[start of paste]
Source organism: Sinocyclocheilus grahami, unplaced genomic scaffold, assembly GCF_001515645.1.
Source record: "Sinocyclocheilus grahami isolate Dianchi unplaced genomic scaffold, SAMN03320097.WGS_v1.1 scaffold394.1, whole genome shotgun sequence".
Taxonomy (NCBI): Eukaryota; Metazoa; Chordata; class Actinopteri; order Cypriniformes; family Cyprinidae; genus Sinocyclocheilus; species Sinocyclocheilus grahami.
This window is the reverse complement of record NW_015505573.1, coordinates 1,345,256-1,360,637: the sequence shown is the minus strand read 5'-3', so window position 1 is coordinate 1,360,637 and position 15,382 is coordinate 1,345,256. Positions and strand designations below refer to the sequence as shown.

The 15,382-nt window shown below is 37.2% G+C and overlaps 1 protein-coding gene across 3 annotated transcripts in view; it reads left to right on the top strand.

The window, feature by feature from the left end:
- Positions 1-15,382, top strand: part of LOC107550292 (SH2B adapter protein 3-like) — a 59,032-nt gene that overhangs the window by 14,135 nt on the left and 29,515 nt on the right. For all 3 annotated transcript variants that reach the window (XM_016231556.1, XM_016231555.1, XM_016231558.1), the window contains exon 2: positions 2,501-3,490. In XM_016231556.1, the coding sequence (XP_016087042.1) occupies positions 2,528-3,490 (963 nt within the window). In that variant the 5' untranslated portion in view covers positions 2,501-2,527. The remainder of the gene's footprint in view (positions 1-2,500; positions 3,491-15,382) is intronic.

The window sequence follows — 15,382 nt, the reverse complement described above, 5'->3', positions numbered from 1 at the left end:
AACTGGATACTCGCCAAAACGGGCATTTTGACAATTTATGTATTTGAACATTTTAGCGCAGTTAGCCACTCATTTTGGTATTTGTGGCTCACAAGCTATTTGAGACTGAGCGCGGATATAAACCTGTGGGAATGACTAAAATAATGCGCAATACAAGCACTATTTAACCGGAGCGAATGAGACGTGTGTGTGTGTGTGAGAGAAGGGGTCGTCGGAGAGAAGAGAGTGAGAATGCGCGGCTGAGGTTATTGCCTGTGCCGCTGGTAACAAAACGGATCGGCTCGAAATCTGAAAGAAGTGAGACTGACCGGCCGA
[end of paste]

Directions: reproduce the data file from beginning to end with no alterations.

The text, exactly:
Source organism: Sinocyclocheilus grahami, unplaced genomic scaffold, assembly GCF_001515645.1.
Source record: "Sinocyclocheilus grahami isolate Dianchi unplaced genomic scaffold, SAMN03320097.WGS_v1.1 scaffold394.1, whole genome shotgun sequence".
Taxonomy (NCBI): Eukaryota; Metazoa; Chordata; class Actinopteri; order Cypriniformes; family Cyprinidae; genus Sinocyclocheilus; species Sinocyclocheilus grahami.
This window is the reverse complement of record NW_015505573.1, coordinates 1,345,256-1,360,637: the sequence shown is the minus strand read 5'-3', so window position 1 is coordinate 1,360,637 and position 15,382 is coordinate 1,345,256. Positions and strand designations below refer to the sequence as shown.

The 15,382-nt window shown below is 37.2% G+C and overlaps 1 protein-coding gene across 3 annotated transcripts in view; it reads left to right on the top strand.

The window, feature by feature from the left end:
- Positions 1-15,382, top strand: part of LOC107550292 (SH2B adapter protein 3-like) — a 59,032-nt gene that overhangs the window by 14,135 nt on the left and 29,515 nt on the right. For all 3 annotated transcript variants that reach the window (XM_016231556.1, XM_016231555.1, XM_016231558.1), the window contains exon 2: positions 2,501-3,490. In XM_016231556.1, the coding sequence (XP_016087042.1) occupies positions 2,528-3,490 (963 nt within the window). In that variant the 5' untranslated portion in view covers positions 2,501-2,527. The remainder of the gene's footprint in view (positions 1-2,500; positions 3,491-15,382) is intronic.

The window sequence follows — 15,382 nt, the reverse complement described above, 5'->3', positions numbered from 1 at the left end:
AACTGGATACTCGCCAAAACGGGCATTTTGACAATTTATGTATTTGAACATTTTAGCGCAGTTAGCCACTCATTTTGGTATTTGTGGCTCACAAGCTATTTGAGACTGAGCGCGGATATAAACCTGTGGGAATGACTAAAATAATGCGCAATACAAGCACTATTTAACCGGAGCGAATGAGACGTGTGTGTGTGTGTGAGAGAAGGGGTCGTCGGAGAGAAGAGAGTGAGAATGCGCGGCTGAGGTTATTGCCTGTGCCGCTGGTAACAAAACGGATCGGCTCGAAATCTGAAAGAAGTGAGACTGACCGGCCGA